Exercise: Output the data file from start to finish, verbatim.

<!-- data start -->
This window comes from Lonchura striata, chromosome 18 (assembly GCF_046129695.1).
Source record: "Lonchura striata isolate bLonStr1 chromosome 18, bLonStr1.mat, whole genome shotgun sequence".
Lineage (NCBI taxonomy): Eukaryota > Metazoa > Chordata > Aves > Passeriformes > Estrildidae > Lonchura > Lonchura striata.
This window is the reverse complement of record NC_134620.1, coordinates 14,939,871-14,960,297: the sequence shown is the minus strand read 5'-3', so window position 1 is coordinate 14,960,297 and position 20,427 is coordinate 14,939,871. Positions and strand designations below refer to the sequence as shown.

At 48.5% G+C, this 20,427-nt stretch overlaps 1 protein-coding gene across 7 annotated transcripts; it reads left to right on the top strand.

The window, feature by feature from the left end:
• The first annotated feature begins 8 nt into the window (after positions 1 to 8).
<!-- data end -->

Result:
This window comes from Lonchura striata, chromosome 18 (assembly GCF_046129695.1).
Source record: "Lonchura striata isolate bLonStr1 chromosome 18, bLonStr1.mat, whole genome shotgun sequence".
Lineage (NCBI taxonomy): Eukaryota > Metazoa > Chordata > Aves > Passeriformes > Estrildidae > Lonchura > Lonchura striata.
This window is the reverse complement of record NC_134620.1, coordinates 14,939,871-14,960,297: the sequence shown is the minus strand read 5'-3', so window position 1 is coordinate 14,960,297 and position 20,427 is coordinate 14,939,871. Positions and strand designations below refer to the sequence as shown.

At 48.5% G+C, this 20,427-nt stretch overlaps 1 protein-coding gene across 7 annotated transcripts; it reads left to right on the top strand.

The window, feature by feature from the left end:
• The first annotated feature begins 8 nt into the window (after positions 1 to 8).